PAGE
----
LONDON: A huge quantity of sensitive data is still on decommissioned computer hard disks, sold in the second-hand mart by corporations, organisations and individuals.
The study said that this data represents a significant level of risk for commercial sabotage, identity theft, and even political compromise, and suggest that better education is essential to reduce the risk of harm.
It is not well known among computer users that simply deleting a file from the hard disk does not actually remove it from the computer but simply deletes its entry in the index for the hard drive. To remove all traces of a file requires the actual data to be wiped using “digital shredding” software. Such software is readily available and should be run on a priority by individuals, companies and organisations intending to pass on their legacy computer hardware to third parties, according to an Inderscience release.
“The research revealed that a significant proportion of the disks that were examined still contained considerable amounts of information, much of which would have been of a sensitive nature to the organization or individual that had previously owned the disk,” the researchers explained.
The team added that the percentage of disks that have been effectively wiped had fallen significantly, from 45 percent to 33 percent, since the previous year’s survey. “With only 33 percent of working second-hand disks having been effectively wiped, it is reasonable to comment that this is an area where there is significant potential for improvement,” they say.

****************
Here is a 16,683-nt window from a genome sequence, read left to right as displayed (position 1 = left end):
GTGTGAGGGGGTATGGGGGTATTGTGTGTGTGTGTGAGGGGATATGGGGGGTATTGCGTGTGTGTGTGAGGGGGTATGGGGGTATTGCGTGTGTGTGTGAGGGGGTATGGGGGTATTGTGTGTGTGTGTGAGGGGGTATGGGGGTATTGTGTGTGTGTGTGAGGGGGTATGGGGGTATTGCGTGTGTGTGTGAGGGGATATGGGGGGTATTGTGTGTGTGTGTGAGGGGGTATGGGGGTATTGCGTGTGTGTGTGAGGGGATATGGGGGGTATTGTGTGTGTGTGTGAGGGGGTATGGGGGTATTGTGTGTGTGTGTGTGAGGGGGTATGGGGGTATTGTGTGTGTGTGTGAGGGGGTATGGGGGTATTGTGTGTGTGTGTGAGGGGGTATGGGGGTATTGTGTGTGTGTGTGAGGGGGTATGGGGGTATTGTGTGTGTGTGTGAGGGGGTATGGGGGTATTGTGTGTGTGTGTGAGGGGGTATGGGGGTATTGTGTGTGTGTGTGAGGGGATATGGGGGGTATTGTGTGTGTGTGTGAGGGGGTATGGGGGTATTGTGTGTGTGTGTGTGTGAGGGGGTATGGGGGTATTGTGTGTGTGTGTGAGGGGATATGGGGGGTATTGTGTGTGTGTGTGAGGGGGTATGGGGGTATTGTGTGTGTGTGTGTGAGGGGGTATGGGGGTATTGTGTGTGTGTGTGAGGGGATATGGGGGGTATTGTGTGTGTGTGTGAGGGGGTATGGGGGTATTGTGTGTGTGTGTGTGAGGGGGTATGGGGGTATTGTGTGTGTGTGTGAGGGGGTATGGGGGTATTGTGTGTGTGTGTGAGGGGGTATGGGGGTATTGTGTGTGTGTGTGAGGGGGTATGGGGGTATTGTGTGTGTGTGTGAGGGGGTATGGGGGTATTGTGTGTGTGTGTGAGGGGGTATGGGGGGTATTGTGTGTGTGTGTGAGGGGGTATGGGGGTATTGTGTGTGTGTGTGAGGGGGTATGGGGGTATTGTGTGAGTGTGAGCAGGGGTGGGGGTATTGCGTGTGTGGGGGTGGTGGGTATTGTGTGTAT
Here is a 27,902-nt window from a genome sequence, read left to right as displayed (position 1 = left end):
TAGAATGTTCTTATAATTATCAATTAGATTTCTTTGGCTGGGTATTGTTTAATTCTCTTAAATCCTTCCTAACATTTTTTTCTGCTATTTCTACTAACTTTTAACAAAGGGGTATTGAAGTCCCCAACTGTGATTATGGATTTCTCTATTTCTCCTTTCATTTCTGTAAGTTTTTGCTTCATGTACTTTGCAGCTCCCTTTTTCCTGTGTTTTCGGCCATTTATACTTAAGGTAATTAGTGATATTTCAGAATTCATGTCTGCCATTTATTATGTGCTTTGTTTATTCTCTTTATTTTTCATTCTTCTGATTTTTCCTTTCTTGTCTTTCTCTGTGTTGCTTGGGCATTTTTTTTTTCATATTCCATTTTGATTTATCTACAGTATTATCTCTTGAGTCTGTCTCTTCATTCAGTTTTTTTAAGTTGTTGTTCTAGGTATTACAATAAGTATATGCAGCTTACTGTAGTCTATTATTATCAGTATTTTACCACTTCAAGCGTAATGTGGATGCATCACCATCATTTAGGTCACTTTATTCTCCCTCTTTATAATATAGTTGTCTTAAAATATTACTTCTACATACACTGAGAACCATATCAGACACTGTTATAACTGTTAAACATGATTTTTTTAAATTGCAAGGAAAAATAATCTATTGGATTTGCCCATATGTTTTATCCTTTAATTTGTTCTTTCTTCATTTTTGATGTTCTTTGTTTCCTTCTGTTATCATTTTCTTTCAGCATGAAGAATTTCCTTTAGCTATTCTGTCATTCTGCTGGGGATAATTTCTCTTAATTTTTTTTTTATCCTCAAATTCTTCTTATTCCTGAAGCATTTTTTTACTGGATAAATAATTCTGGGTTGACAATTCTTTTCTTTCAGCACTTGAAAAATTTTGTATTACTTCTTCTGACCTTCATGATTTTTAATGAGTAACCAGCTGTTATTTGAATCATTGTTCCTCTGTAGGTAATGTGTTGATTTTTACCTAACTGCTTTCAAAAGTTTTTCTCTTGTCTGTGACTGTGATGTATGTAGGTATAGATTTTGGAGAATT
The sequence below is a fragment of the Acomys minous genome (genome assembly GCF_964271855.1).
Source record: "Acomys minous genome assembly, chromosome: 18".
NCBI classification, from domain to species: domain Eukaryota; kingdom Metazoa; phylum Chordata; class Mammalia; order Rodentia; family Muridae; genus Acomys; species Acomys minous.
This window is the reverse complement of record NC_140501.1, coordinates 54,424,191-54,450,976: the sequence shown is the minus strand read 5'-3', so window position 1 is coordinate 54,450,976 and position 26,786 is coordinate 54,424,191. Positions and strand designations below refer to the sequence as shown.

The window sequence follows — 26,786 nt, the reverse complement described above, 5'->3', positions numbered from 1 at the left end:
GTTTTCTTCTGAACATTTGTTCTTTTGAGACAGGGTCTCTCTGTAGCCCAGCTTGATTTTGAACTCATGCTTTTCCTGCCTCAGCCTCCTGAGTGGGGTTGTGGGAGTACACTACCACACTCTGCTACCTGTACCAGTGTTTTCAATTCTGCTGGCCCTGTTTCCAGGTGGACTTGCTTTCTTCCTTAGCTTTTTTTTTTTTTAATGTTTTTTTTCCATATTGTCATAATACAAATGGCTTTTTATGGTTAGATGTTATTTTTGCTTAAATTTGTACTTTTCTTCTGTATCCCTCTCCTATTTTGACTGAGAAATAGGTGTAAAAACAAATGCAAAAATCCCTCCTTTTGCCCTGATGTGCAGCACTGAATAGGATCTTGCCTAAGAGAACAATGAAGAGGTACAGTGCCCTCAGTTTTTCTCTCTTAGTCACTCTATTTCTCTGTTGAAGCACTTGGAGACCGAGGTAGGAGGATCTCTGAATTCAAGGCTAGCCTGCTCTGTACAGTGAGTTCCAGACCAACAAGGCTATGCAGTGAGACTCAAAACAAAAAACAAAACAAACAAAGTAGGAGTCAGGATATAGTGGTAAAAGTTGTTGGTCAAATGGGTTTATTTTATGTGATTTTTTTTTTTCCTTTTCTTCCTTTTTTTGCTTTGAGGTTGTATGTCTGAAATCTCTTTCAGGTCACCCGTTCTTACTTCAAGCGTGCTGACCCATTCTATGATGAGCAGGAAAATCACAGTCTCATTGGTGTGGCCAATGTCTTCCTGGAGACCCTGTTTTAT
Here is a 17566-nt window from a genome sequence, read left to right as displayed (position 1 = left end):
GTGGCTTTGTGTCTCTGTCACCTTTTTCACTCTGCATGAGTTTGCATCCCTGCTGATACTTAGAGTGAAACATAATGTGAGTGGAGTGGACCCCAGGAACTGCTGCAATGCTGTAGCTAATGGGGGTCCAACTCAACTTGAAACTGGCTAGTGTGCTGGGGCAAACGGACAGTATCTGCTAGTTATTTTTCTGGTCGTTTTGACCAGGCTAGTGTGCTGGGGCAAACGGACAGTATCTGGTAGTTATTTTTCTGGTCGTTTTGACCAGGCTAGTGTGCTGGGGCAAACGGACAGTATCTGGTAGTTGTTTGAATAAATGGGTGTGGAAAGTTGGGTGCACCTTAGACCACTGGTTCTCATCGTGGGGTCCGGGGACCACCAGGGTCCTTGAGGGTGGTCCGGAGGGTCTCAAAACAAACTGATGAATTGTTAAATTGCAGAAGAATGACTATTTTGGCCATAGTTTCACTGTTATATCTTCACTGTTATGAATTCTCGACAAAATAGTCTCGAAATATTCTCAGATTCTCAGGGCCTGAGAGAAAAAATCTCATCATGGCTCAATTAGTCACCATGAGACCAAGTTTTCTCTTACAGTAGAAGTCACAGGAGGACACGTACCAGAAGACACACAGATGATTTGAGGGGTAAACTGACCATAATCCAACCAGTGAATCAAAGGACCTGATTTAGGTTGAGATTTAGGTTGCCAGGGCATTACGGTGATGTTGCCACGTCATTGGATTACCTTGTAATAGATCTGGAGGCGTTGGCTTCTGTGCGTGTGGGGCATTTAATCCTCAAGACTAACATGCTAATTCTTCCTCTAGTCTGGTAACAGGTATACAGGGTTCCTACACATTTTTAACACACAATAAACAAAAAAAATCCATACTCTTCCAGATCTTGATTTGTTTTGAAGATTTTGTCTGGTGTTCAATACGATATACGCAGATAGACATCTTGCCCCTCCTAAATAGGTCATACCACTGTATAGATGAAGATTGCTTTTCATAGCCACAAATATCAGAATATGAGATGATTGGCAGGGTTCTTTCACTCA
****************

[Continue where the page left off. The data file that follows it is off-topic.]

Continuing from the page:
They made several recommendations for improved data security and suggest that public awareness campaigns by government, the media, commerce and/or academia ought to be run to help reduce the risk of sensitive data entering the information black-market.
Andrew Jones, head of Information Security Research, British Telecommunications, working with Glenn Dardick of Longwood University, Virginia and colleagues Craig Valli, of Edith Cowan University, Western Australia, and Iain Sutherland of the University of Glamorgan, UK, have analysed data that remained on a number of second hand hard disks.
The entire 2007 study is being published in International Journal of Liability and Scientific Enquiry. The team is now completing the 2008 analysis and will announce those results shortly as well.
However, the initial results for the 2008 study show that there is still a long way to go regarding the decommissioning of computer hard disk drives.